WENATCHEE — The kitchen remodel of the family’s old farmhouse that sits across the highway from where Tim Larson and his wife have lived for 42 years is expected to be finished by January.
When that happens, the Larsons intend to move in, giving them a new address — in the Cashmere School District.
That’s why Larson, 67, tried this summer to withdraw his bid for Wenatchee School Board Position 2 that he’d filed for in May, challenging incumbent Karina Vega-Villa. He knew the move, once completed, would make him ineligible to serve if he won.
He announced in August he was no longer interested and was taking steps to get his name removed from the official general election ballot.
“I was trying to be transparent and upfront,” Larson said. “When my wife decided she wanted to move, I went right down there and told them I wanted to withdraw.”
It turns out, that’s not an easy thing to do, a lesson Chelan County Auditor Skip Moore didn’t fully embrace at the time.
It takes more than filing a change of address, which Larson did.
“I was all ready to remove him from the ballot and I was contacted by the Secretary of State’s Office that we couldn’t take him off the ballot without a court order,” Moore said. “So we had to leave him on the ballot.”
For Vega-Villa, that meant rather than running unopposed, she technically had a challenger and had to garner more votes to retain the seat.
In the meantime, a confirmation card for Larson’s new address came back as invalid, making Larson’s voter registration inactive, so he reverted to his previous address, in the Wenatchee School District, Moore said.
On Tuesday night, Larson took 56% of the vote to Vega-Villa’s 44%.
“I was a bit surprised, honestly,” Larson said. “I thought, well, I need to figure this out.”
He called Moore Wednesday morning to learn that yes, he could claim the seat if he won, even though he had tried to withdraw and announced that he wasn’t running.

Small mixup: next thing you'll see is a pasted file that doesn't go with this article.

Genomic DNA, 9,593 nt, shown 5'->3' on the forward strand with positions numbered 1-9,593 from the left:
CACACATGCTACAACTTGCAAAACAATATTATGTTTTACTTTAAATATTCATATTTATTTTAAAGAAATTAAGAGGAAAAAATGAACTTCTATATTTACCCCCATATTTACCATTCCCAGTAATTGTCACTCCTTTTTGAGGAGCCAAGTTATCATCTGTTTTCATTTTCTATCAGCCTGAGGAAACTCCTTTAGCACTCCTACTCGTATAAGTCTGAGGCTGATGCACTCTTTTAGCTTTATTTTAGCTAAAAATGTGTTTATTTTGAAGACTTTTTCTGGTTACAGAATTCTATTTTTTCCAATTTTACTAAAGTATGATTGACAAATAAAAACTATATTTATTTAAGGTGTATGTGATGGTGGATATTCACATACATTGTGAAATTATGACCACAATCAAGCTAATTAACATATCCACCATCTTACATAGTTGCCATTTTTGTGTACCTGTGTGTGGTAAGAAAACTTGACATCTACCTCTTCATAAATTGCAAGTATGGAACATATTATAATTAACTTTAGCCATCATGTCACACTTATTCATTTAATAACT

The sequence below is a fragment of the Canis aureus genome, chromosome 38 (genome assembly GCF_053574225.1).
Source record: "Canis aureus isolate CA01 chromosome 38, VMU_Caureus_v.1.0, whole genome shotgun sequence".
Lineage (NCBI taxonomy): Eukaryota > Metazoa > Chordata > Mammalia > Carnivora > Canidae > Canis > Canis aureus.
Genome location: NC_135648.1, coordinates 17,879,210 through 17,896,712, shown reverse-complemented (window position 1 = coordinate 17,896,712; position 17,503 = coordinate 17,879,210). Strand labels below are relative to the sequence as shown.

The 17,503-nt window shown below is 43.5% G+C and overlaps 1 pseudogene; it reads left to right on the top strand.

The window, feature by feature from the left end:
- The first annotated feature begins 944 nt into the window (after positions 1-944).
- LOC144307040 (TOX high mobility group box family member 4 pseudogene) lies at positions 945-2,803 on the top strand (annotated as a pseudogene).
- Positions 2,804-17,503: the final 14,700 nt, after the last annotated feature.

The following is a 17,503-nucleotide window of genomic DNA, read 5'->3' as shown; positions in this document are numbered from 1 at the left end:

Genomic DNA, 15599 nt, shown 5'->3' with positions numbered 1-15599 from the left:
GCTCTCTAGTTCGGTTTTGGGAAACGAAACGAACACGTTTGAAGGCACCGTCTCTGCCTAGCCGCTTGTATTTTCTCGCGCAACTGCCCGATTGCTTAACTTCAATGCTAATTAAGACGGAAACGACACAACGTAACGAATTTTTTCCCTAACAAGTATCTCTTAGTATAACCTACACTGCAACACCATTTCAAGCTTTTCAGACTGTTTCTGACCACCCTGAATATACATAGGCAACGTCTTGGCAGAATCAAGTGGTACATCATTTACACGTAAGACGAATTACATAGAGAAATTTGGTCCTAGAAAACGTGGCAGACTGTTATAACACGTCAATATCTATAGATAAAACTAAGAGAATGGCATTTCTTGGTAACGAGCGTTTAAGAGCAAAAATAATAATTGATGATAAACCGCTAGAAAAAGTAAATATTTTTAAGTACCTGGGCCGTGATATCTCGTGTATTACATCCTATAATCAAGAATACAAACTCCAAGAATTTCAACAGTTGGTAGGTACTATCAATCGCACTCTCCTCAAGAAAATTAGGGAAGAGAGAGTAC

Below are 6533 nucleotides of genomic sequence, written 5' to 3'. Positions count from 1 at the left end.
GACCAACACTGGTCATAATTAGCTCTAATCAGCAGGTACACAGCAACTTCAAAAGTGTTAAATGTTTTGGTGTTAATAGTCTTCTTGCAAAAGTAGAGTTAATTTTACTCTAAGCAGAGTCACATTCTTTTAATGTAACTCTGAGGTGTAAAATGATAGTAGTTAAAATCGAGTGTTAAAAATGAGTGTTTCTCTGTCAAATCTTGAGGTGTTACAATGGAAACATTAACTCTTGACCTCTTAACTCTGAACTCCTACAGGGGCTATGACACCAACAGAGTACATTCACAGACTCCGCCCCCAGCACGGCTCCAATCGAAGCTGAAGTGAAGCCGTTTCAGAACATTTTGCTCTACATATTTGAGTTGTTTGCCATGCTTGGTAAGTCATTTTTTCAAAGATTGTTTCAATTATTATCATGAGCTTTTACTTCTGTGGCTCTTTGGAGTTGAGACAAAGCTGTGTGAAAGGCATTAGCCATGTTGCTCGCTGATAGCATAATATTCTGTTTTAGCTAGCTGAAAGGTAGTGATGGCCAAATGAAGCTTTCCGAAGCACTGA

“I told him how he handles it is up to him. If he refuses, the board will have to appoint somebody,” Moore said.
Larson on Thursday said he is leaning toward accepting the post, even if it’s just for a few months.
“My intent in running was to provide some service for my community. That’s all I wanted to do,” he said. “I never intended for any of this to come down this way. When was the last time someone won an election without campaigning?”
Larson said he will seek input from the sitting board members.
“If me taking the oath of office and serving even for a short period of time is detrimental, I won’t take the oath,” he said. “I know the board has to appoint someone to replace me as soon as I move out of the district. It’s up to the sitting board to decide.”
If his lead holds by the time the election is certified on the morning of Nov. 26, he could take the oath of office at the school board meeting that night and serve until January — or whenever they move into the farmhouse.
“We are moving,” he said. “I am anticipating taking the oath, but if something comes up between now and then, and it appears the board members or the superintendent don’t feel it’s in the district’s best interest, then I won’t do that.”
Moore said this is a first for him.
“Had this occurred six or seven years ago, he would have been off the ballot, but changes in the law have taken away that option,” he said.